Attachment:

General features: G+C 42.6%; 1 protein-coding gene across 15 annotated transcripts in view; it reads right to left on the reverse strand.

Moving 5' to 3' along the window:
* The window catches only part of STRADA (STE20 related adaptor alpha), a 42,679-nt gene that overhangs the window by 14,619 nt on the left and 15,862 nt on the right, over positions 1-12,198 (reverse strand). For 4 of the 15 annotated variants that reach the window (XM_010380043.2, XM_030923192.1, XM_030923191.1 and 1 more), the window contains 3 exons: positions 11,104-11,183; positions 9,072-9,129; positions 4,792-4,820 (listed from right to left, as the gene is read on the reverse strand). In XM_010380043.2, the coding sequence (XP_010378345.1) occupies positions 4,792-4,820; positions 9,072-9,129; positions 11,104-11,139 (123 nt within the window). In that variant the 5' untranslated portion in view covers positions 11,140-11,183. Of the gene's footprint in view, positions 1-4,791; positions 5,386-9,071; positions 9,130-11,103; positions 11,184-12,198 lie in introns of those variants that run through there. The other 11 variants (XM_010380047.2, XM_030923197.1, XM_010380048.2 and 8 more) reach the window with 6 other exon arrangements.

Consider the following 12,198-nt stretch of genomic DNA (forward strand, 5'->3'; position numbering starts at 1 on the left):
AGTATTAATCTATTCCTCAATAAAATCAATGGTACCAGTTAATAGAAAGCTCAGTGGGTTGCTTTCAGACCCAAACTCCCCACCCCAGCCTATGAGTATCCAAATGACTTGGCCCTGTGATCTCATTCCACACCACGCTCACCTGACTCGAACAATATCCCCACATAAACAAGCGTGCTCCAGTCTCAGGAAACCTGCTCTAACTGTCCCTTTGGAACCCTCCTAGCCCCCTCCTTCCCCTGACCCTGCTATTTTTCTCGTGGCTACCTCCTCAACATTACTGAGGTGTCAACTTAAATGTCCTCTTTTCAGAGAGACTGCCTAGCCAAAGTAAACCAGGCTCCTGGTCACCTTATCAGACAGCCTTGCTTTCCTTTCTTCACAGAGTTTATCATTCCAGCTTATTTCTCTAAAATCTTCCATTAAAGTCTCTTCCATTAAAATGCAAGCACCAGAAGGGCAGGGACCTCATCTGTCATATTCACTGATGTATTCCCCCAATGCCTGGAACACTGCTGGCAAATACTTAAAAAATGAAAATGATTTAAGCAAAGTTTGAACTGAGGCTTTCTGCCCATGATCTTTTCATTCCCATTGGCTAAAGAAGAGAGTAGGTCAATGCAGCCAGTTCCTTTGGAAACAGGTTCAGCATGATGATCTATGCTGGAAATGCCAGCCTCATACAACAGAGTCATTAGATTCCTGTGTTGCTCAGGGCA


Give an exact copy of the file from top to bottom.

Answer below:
General features: G+C 42.6%; 1 protein-coding gene across 15 annotated transcripts in view; it reads right to left on the reverse strand.

Moving 5' to 3' along the window:
* The window catches only part of STRADA (STE20 related adaptor alpha), a 42,679-nt gene that overhangs the window by 14,619 nt on the left and 15,862 nt on the right, over positions 1-12,198 (reverse strand). For 4 of the 15 annotated variants that reach the window (XM_010380043.2, XM_030923192.1, XM_030923191.1 and 1 more), the window contains 3 exons: positions 11,104-11,183; positions 9,072-9,129; positions 4,792-4,820 (listed from right to left, as the gene is read on the reverse strand). In XM_010380043.2, the coding sequence (XP_010378345.1) occupies positions 4,792-4,820; positions 9,072-9,129; positions 11,104-11,139 (123 nt within the window). In that variant the 5' untranslated portion in view covers positions 11,140-11,183. Of the gene's footprint in view, positions 1-4,791; positions 5,386-9,071; positions 9,130-11,103; positions 11,184-12,198 lie in introns of those variants that run through there. The other 11 variants (XM_010380047.2, XM_030923197.1, XM_010380048.2 and 8 more) reach the window with 6 other exon arrangements.

Consider the following 12,198-nt stretch of genomic DNA (forward strand, 5'->3'; position numbering starts at 1 on the left):
AGTATTAATCTATTCCTCAATAAAATCAATGGTACCAGTTAATAGAAAGCTCAGTGGGTTGCTTTCAGACCCAAACTCCCCACCCCAGCCTATGAGTATCCAAATGACTTGGCCCTGTGATCTCATTCCACACCACGCTCACCTGACTCGAACAATATCCCCACATAAACAAGCGTGCTCCAGTCTCAGGAAACCTGCTCTAACTGTCCCTTTGGAACCCTCCTAGCCCCCTCCTTCCCCTGACCCTGCTATTTTTCTCGTGGCTACCTCCTCAACATTACTGAGGTGTCAACTTAAATGTCCTCTTTTCAGAGAGACTGCCTAGCCAAAGTAAACCAGGCTCCTGGTCACCTTATCAGACAGCCTTGCTTTCCTTTCTTCACAGAGTTTATCATTCCAGCTTATTTCTCTAAAATCTTCCATTAAAGTCTCTTCCATTAAAATGCAAGCACCAGAAGGGCAGGGACCTCATCTGTCATATTCACTGATGTATTCCCCCAATGCCTGGAACACTGCTGGCAAATACTTAAAAAATGAAAATGATTTAAGCAAAGTTTGAACTGAGGCTTTCTGCCCATGATCTTTTCATTCCCATTGGCTAAAGAAGAGAGTAGGTCAATGCAGCCAGTTCCTTTGGAAACAGGTTCAGCATGATGATCTATGCTGGAAATGCCAGCCTCATACAACAGAGTCATTAGATTCCTGTGTTGCTCAGGGCA